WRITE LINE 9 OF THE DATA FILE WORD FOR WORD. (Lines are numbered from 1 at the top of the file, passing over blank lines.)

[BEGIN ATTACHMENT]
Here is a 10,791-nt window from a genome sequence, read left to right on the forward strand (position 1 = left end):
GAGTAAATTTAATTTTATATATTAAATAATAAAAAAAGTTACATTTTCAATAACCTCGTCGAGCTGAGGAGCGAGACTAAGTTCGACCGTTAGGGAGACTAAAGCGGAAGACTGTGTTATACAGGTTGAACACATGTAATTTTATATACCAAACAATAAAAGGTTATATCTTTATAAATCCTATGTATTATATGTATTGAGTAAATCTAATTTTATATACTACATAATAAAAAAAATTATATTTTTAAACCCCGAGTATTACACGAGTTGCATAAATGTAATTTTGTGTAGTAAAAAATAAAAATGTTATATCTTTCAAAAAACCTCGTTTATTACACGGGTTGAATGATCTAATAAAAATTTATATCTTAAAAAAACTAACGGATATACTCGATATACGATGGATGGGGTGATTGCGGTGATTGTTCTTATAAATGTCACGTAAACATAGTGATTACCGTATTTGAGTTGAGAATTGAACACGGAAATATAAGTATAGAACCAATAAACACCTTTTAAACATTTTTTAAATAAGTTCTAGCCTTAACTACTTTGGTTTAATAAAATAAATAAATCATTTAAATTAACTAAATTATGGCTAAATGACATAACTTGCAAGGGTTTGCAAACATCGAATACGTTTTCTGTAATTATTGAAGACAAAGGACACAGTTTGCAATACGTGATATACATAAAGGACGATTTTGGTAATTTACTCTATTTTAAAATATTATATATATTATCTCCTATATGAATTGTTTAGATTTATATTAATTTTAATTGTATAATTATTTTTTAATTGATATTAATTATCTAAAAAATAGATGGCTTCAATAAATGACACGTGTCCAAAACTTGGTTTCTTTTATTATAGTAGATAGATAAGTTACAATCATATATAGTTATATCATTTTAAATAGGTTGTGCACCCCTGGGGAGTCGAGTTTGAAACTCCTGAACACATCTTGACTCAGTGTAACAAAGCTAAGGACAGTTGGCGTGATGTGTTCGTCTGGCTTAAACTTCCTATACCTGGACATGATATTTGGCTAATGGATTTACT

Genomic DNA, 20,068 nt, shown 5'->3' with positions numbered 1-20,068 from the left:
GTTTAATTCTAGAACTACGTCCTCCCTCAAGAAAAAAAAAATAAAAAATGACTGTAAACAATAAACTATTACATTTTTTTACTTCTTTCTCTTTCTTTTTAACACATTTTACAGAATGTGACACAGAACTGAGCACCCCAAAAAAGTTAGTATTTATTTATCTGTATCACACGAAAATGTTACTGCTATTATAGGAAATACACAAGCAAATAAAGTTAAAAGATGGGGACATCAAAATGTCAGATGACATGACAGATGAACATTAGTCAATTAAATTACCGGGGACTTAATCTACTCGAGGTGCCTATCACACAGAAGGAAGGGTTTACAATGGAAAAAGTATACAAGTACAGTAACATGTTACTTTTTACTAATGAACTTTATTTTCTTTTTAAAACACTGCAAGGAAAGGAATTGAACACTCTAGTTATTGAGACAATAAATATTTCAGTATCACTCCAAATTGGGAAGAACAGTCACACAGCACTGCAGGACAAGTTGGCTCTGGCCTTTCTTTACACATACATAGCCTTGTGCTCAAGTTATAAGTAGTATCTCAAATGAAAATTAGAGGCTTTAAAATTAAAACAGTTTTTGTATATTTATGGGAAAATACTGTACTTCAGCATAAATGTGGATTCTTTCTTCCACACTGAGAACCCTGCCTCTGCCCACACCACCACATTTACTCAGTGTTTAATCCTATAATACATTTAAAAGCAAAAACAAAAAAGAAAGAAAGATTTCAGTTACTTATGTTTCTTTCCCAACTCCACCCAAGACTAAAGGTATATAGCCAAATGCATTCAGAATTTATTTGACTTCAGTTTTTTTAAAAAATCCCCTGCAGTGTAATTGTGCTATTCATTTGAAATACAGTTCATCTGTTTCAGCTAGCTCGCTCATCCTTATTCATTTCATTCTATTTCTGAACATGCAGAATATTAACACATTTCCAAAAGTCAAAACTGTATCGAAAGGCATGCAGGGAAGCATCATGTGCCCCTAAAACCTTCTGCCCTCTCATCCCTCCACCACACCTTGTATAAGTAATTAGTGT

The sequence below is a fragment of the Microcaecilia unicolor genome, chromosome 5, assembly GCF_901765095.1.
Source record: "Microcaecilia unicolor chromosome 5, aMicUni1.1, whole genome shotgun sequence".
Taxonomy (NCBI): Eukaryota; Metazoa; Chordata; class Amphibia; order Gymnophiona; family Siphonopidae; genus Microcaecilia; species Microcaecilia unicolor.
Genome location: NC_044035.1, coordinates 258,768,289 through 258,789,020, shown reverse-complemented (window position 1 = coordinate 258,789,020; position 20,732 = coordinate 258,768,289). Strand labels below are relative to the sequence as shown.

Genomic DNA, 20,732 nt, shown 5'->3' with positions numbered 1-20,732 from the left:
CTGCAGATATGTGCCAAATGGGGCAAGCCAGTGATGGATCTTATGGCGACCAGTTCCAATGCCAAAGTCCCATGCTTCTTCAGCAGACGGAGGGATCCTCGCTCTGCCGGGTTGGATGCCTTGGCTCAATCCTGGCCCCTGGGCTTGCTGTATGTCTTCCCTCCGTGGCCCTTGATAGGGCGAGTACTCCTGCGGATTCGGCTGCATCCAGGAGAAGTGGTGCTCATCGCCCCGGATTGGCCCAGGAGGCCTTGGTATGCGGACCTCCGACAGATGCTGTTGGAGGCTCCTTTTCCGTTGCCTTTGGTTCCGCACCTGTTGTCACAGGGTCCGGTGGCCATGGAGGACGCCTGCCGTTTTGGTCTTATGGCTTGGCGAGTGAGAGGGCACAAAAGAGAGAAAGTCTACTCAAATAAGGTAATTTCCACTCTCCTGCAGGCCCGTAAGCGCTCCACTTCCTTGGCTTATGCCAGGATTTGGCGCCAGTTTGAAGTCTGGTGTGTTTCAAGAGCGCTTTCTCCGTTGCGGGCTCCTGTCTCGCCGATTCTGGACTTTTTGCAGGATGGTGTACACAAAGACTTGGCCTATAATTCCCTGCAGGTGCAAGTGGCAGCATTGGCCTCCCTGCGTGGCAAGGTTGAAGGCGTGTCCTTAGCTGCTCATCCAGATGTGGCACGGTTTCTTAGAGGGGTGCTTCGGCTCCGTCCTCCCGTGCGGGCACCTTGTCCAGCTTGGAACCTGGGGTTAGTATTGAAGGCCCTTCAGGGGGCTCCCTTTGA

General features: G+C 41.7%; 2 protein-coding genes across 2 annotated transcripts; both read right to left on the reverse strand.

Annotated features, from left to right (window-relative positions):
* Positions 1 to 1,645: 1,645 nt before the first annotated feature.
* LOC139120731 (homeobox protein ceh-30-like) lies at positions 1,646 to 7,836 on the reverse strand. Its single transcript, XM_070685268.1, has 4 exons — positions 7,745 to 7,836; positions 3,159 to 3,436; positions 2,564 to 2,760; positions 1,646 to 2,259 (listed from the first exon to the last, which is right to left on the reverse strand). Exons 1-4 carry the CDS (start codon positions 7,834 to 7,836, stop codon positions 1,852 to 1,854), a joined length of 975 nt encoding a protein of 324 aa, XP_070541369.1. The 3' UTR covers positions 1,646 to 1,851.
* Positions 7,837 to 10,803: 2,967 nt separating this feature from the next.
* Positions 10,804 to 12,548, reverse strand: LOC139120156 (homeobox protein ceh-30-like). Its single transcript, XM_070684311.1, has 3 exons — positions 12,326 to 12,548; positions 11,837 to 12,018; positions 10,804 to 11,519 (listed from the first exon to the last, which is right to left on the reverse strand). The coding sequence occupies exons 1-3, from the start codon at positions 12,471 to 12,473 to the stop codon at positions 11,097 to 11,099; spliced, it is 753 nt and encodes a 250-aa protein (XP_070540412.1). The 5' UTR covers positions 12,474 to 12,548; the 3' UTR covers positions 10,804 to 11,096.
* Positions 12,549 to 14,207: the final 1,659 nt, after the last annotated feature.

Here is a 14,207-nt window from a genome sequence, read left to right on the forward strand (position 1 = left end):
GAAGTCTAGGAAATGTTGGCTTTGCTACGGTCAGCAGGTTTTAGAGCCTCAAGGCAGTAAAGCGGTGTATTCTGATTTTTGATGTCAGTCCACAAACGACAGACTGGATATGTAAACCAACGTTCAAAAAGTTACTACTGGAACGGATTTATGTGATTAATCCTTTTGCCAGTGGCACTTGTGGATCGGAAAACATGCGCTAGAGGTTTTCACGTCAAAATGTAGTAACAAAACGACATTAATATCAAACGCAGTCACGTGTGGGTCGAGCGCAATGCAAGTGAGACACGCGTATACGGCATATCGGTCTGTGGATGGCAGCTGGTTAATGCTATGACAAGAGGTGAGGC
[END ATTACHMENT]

Genomic DNA, 20,732 nt, shown 5'->3' with positions numbered 1-20,732 from the left: